7. A hot-gas reciprocating machine as claimed in claim 1 wherein the driving rod assemblies located on one side of the plane going through the crank pins are constructed in the form of double driving rods and those located on the other side of the said plane are constructed in the form 'of single driving rods.

8. A hot-gas reciprocating machine as claimed in claim 7 further comprising first links between the cranks and the power pistons and second links between the cranks and the displacer pistons, said double driving rods being operatively connected to said first links between the cranks and the power pistons, and the single driving rods being operatively connected to said second links between the cranks and the displacer pistons.

9. A hot-gas reciprocating machine as claimed in claim 7 wherein the parts of the double driving rods and those of the single driving rods are identical.

10. A hot-gas reciprocating machine as claimed in claim 1 in which more than one closed thermodynamic cycle is performed wherein at least one of said cycles supplies mechanical energy and one of said cycles absorbs mechanical energy.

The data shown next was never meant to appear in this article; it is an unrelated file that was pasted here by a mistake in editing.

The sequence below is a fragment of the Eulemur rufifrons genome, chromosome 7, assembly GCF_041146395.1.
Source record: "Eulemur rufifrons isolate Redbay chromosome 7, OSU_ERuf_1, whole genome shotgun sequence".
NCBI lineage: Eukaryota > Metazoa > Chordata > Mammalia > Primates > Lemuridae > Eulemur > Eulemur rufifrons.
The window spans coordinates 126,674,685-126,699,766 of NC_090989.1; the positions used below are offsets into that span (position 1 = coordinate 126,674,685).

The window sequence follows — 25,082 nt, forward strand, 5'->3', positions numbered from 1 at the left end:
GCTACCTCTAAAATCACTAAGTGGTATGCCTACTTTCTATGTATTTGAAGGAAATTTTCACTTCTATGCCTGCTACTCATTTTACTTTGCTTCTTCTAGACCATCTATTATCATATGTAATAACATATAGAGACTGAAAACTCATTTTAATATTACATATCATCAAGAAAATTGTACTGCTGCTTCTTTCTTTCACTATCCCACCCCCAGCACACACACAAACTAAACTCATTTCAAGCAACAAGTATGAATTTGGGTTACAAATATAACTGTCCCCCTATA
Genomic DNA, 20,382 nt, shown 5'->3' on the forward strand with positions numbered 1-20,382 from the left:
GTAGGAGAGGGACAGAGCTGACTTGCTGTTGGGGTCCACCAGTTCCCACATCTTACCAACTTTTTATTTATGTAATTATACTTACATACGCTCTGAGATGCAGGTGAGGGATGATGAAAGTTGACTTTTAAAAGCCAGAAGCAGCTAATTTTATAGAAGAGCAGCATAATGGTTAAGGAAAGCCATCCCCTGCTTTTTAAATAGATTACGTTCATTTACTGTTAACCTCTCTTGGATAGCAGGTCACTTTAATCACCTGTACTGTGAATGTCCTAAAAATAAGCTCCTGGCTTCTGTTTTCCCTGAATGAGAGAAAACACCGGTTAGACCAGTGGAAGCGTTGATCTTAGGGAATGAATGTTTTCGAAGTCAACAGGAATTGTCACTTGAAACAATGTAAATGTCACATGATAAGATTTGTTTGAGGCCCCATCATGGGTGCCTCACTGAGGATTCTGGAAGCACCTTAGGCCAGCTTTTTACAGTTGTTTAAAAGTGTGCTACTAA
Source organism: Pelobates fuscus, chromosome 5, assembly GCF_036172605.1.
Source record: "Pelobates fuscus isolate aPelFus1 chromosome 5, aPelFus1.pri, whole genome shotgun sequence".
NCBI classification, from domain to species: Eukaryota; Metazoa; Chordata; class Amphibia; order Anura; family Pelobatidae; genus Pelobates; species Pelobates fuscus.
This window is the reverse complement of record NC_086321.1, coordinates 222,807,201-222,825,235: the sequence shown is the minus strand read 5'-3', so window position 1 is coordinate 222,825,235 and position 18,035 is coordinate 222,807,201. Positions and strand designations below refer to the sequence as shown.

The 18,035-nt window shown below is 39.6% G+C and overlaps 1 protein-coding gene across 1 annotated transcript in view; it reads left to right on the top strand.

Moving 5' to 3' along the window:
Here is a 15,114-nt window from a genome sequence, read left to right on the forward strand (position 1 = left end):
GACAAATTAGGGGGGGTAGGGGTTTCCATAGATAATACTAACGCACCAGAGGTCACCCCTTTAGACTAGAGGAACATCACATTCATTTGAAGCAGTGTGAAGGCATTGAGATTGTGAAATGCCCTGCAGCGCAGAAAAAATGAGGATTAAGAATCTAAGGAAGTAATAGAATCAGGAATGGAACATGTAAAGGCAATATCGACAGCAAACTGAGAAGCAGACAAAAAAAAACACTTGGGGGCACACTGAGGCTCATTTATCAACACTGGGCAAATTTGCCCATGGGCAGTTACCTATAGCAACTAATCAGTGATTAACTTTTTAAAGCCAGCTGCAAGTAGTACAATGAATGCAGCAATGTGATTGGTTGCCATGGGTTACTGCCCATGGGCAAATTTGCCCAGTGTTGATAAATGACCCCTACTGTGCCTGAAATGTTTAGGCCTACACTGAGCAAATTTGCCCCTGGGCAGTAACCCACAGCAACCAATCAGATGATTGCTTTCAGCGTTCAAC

11. A plurality of interconnected hot-gas reciprocating machines forming a system comprising a multiplicity of cylinders, each having a displacer piston and a power piston reciprocating therein, said cylinder and piston defining hot and cold expansible chambers, a regenerator interconnecting said hot and cold expansible chambers,

8 t the pistons of said displacer piston cylinder and power piston cylinder being provided with intercoupled cranks which rotate in synchronism with the same angular speed but in opposite directions, said cranks being provided with crank pins, power piston driving rod assemblies and displacer piston driving rod assemblies, one of said assemblies being on one side of a plane through the center of said crank pins While the other of said assemblies is located on the other side thereof, and the plane going through the center line of said cylinders intersects at right angles an imaginary line going through the crank pins of said machine, the axes of all of said cylinders extending parallel to each other, the crank pins of said machines located on one side of the imaginary line going through the crank pins form part of a first crank shaft common to all said machines, and the crank pins associated with the machines located on the other side of said imaginary line form part of a second crank shaft common to all said machines.